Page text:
A tribute to Mike Royko in the Chicago Tribune's Perspective section

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The Best of Mike Royko

    Thanks to all of you

    Editor's note: Mike Royko wrote this column to his readers more than two weeks after his first wife, Carol, died suddenly of a brain hemorrhage. The Chicago Sun-Times published the column on Oct. 5, 1979.

    It helps very much to have friends, including so many whom I've never met.

    Many of you have written to me, offering words of comfort, saying you want to help share the grief in the loss of my wife, Carol.

    I can't even try to tell you how moved I've been, and I wish I could take your hands and thank each of you personally.

    Others have called to ask when I'll be coming back to work. I don't know when. It's not the kind of job that should be done without full enthusiasm and energy. And I regret that I don't have much of either right now.

    So I'm going to take a little more time off. There are practical matters I have to take care of. I want to spend time with my sons. And I can use some hours just to think and remember.

    Some friends have told me that the less I look to the past the better. Maybe. But I just don't know how to close my mind's door on 25 years. That was our next anniversary, November.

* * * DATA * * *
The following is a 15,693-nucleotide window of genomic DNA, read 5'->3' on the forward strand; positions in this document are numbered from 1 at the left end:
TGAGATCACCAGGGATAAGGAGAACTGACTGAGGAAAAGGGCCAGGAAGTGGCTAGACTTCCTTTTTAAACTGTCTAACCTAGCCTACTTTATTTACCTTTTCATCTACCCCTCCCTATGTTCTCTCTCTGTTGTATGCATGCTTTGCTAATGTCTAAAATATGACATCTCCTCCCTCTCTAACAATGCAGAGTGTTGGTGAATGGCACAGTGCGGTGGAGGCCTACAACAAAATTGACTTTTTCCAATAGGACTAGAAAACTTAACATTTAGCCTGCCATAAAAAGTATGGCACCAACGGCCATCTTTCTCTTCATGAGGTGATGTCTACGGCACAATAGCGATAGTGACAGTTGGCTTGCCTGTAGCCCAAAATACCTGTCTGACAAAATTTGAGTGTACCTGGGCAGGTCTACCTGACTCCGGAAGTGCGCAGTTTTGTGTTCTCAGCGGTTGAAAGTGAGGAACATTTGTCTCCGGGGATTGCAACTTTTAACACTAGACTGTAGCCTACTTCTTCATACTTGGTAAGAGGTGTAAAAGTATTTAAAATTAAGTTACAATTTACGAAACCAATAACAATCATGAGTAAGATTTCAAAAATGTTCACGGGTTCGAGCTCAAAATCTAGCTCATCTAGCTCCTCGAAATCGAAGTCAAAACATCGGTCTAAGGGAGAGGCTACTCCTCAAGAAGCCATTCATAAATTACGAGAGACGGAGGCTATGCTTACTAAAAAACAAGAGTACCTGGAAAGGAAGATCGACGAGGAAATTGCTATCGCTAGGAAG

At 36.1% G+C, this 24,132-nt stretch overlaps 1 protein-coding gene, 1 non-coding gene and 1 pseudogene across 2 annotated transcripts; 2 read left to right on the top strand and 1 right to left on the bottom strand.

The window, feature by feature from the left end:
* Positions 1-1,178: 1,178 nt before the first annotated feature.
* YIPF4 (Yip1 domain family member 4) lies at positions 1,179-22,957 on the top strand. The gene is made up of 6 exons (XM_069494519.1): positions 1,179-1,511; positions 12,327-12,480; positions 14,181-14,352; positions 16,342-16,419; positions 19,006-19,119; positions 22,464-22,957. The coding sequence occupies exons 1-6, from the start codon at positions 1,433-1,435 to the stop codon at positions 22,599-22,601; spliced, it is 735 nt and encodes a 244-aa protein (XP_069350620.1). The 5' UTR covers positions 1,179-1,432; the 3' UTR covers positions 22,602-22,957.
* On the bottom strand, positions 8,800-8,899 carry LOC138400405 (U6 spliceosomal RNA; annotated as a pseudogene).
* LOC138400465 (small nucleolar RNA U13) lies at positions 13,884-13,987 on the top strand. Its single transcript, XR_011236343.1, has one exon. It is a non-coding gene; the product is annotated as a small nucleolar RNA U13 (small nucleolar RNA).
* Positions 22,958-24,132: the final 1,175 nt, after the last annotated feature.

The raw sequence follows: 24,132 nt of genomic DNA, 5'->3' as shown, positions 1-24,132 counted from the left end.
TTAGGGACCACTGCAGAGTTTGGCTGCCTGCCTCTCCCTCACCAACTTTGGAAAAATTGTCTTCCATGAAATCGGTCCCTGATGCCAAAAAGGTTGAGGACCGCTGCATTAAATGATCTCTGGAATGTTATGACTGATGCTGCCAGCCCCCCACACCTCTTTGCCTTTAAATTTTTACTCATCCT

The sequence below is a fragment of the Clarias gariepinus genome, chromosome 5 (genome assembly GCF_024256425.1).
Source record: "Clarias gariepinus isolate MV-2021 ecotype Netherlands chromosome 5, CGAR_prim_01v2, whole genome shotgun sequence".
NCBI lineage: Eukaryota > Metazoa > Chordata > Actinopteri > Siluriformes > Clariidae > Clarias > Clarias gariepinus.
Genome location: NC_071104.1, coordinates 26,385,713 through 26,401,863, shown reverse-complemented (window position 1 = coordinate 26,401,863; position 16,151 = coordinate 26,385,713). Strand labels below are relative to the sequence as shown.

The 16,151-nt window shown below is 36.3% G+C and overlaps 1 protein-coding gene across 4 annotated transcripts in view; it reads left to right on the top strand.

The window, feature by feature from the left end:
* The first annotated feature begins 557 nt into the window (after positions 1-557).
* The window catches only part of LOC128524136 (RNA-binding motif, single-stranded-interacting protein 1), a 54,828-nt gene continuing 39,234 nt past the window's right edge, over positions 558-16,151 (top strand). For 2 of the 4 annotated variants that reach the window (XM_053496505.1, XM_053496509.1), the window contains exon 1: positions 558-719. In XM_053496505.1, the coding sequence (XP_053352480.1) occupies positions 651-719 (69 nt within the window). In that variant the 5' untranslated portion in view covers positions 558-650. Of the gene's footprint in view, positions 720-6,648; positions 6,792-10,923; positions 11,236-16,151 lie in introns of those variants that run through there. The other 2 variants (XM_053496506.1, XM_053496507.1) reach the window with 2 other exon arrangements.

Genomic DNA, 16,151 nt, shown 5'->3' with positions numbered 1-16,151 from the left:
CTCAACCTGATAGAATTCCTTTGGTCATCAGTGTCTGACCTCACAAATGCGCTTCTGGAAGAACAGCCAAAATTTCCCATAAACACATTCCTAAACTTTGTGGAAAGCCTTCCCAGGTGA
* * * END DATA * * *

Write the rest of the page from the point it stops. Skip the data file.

Actually, it was much longer than that. We met when she was 6 and I was 9. Same neighborhood street. Same grammar school. So if you ever have a 9-year-old son who says he is in love, don't laugh at him. It can happen.

    People who saw her picture in this paper have told me how beautiful she appeared to be. Yes, she was. As a young man I puffed up with pride when we went out somewhere and heads turned, as they always did.

    But later, when heads were still turning, I took more pride in her inner beauty. If there was a shy person at a gathering, that's whom she'd be talking to, and soon that person would be bubbling. If people felt clumsy, homely and not worth much, she made them feel good about themselves. If someone was old and felt alone, she made them feel loved and needed. None of it was put on. That was the way she was.

    I could go on, but it's too personal. And I'm afraid that it hurts. Simply put, she was the best person I ever knew. And while the phrase "his better half" is a cliche, with us it was a truth.

    Anyway, I'll be back. And soon, I hope, because I miss you, too, my friends.

    In the meantime, do her and me a favor. If there's someone you love but haven't said so in a while, say it now. Always, always, say it now.